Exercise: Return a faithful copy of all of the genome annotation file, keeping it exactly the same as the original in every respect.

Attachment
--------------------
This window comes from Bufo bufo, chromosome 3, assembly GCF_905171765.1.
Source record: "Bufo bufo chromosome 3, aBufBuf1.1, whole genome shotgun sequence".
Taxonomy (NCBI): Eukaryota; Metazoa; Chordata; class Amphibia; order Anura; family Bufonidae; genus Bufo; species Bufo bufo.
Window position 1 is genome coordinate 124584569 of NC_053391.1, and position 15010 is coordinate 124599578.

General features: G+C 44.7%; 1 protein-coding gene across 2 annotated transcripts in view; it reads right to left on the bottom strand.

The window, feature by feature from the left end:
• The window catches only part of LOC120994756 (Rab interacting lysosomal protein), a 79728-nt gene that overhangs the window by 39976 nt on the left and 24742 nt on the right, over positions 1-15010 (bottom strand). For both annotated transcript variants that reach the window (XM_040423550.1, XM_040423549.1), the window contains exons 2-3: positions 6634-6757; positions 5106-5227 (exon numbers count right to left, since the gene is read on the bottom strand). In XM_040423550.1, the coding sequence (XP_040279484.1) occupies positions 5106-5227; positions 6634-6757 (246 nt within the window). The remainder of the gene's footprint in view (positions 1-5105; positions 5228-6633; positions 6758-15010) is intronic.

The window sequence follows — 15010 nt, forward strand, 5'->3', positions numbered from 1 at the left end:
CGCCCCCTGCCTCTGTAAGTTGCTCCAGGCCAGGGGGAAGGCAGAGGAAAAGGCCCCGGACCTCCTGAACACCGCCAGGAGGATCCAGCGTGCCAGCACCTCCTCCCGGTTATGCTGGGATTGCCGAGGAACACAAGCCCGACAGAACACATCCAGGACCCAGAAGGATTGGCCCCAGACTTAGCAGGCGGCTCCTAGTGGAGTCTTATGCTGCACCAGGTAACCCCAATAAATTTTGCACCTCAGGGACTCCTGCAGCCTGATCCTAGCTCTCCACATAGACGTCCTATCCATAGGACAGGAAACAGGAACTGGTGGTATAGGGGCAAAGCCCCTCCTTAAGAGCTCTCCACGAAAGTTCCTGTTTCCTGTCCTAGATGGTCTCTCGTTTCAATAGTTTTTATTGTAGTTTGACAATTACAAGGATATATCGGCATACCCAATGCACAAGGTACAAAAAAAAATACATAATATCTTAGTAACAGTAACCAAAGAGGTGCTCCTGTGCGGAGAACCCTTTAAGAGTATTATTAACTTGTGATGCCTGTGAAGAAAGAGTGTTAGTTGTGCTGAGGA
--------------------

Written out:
This window comes from Bufo bufo, chromosome 3, assembly GCF_905171765.1.
Source record: "Bufo bufo chromosome 3, aBufBuf1.1, whole genome shotgun sequence".
Taxonomy (NCBI): Eukaryota; Metazoa; Chordata; class Amphibia; order Anura; family Bufonidae; genus Bufo; species Bufo bufo.
Window position 1 is genome coordinate 124584569 of NC_053391.1, and position 15010 is coordinate 124599578.

General features: G+C 44.7%; 1 protein-coding gene across 2 annotated transcripts in view; it reads right to left on the bottom strand.

The window, feature by feature from the left end:
• The window catches only part of LOC120994756 (Rab interacting lysosomal protein), a 79728-nt gene that overhangs the window by 39976 nt on the left and 24742 nt on the right, over positions 1-15010 (bottom strand). For both annotated transcript variants that reach the window (XM_040423550.1, XM_040423549.1), the window contains exons 2-3: positions 6634-6757; positions 5106-5227 (exon numbers count right to left, since the gene is read on the bottom strand). In XM_040423550.1, the coding sequence (XP_040279484.1) occupies positions 5106-5227; positions 6634-6757 (246 nt within the window). The remainder of the gene's footprint in view (positions 1-5105; positions 5228-6633; positions 6758-15010) is intronic.

The window sequence follows — 15010 nt, forward strand, 5'->3', positions numbered from 1 at the left end:
CGCCCCCTGCCTCTGTAAGTTGCTCCAGGCCAGGGGGAAGGCAGAGGAAAAGGCCCCGGACCTCCTGAACACCGCCAGGAGGATCCAGCGTGCCAGCACCTCCTCCCGGTTATGCTGGGATTGCCGAGGAACACAAGCCCGACAGAACACATCCAGGACCCAGAAGGATTGGCCCCAGACTTAGCAGGCGGCTCCTAGTGGAGTCTTATGCTGCACCAGGTAACCCCAATAAATTTTGCACCTCAGGGACTCCTGCAGCCTGATCCTAGCTCTCCACATAGACGTCCTATCCATAGGACAGGAAACAGGAACTGGTGGTATAGGGGCAAAGCCCCTCCTTAAGAGCTCTCCACGAAAGTTCCTGTTTCCTGTCCTAGATGGTCTCTCGTTTCAATAGTTTTTATTGTAGTTTGACAATTACAAGGATATATCGGCATACCCAATGCACAAGGTACAAAAAAAAATACATAATATCTTAGTAACAGTAACCAAAGAGGTGCTCCTGTGCGGAGAACCCTTTAAGAGTATTATTAACTTGTGATGCCTGTGAAGAAAGAGTGTTAGTTGTGCTGAGGA